The Reason People Used To Have To Get Blood Tests Before Marrying

Premarital blood testing may seem pretty odd to us now, but it was once normal across the United States. Despite some prevailing myths, it has nothing to do with the potential for incest — a problem in tiny, insular countries like Iceland, but not so much in America.

In reality, the tests were initially instituted due to concerns about disease and infection. There are a whole host of gross illnesses that premarital blood tests could be used to check for, from gonorrhea to tuberculosis. Rubella, for example, was once a chief concern that these tests could help control. Now a routine vaccination, this nasty virus is of particular concern to pregnant women and can cause terrible birth defects and a risky delivery. Easily the biggest driving factor behind the legislation was syphilis, a debilitating disease that is now easy to cure with antibiotics but once presented a terrifying sexual health risk. Back when it was still pretty taboo to talk about sex, mandatory blood testing was a way of forcing couples to confront the problem, potentially preventing someone from acquiring a death sentence along with their marriage license.

While syphilis has been around for a long time, it became a particularly big concern during 1930s, when marital testing was made mandatory in many states. The illness can cause a range of terrible symptoms from blindness to brain damage.

America's syphilis problem

While today the illness is hardly ever mentioned, syphilis was once an enormous health problem that was often spread by philandering husbands or anyone who regularly visited sex workers. It has also often been associated with soldiers, people who tend to care little for societal taboos when enjoying what could be their last day on earth. The enormous martialing of manpower during the 20th century's two world wars for example caused a major spike in syphilis across the globe. According to the Journal of Military and Veterans' Health medical journal, during World War I only Spanish flu caused more medical absences among American servicemen.

By the 1930s, Surgeon General Thomas Parran decided to take action to slow the epidemic and called for mandatory blood tests. These appear to have been reasonably effective, and by 1938, 26 states had introduced pre-martial tests. In New York alone, the new rules caused marriage rates to drop by 41 percent seemingly overnight, as those infected suddenly became shy about getting down on one knee (via The Washington Post). Although penicillin had already been discovered in 1928, an effective treatment for syphilis would not be developed until 1942.

Premarital Blood Tests and HIV

In the 1980s, Ronald Reagan put forward a proposal to introduce widespread premarital blood testing for HIV. The president argued that tests should be routine, although he added that there should be no legal penalties for those who refused. Reagan's idea got a frosty reception, and he was booed in public for making the suggestion. Nonetheless, both Louisiana and Illinois introduced mandatory premarital HIV testing in 1988.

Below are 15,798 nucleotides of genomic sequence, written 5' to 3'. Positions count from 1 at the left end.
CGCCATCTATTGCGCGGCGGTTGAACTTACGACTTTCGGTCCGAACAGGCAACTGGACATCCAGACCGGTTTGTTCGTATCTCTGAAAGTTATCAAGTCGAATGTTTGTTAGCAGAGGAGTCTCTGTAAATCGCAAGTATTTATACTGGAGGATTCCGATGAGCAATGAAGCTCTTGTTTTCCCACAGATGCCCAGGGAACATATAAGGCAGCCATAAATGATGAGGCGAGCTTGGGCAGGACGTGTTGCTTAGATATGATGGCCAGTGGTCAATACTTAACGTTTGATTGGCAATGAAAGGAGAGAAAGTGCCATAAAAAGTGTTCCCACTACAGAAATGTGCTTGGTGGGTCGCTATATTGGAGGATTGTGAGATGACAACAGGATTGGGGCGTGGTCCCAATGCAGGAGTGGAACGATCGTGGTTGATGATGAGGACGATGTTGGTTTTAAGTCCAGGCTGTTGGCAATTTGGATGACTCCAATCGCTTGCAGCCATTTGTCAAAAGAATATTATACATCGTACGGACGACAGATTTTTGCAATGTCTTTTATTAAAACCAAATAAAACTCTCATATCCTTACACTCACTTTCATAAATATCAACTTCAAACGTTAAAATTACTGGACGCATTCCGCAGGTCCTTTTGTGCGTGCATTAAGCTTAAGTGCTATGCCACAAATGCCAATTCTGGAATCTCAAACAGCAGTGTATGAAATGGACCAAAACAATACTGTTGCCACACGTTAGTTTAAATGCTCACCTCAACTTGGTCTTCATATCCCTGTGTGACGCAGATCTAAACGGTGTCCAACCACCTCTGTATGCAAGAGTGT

The test results were strictly confidential, but the legislation was still controversial. The results of the experiment ultimately suggested that testing on a state-by-state basis does not work very well. A study in the American Journal of Public Health found that both states saw a drop in marriages — but there was an increase in marriages in their neighboring states; in other words, people simply crossed state lines to avoid the tests. According to an OLR Research Report, so few people tested positive for HIV in the Louisiana and Illinois tests that the legislation was repealed in both states.

Does mandatory testing still exist?

Although in some states pre-marital blood tests were used well into the 1980s and '90s due to concerns about HIV, in general testing gradually disappeared in the U.S. at this time. Testing was repealed in 19 states in the 1980s and seven more in the 1990s (via the National Bureau of Economic Research). The last few have been phased out since the turn of the millennium. The final state to get rid of its mandatory blood tests was Montana — which still had a test for women to check for rubella all the way up to 2019. The law was unanimously voted down in the senate, and Gov. Steve Bullock supported the move, bringing the state in line with everywhere else in the U.S.

Outside of the U.S. testing still exists in some places. According to the Open Society Foundation, more than 25 countries around the world have mandatory pre-marital blood tests due to the very serious risk of HIV. Countries that require tests include Guinea and Saudi Arabia, and many other nations strongly encourage tests, though they are not mandatory.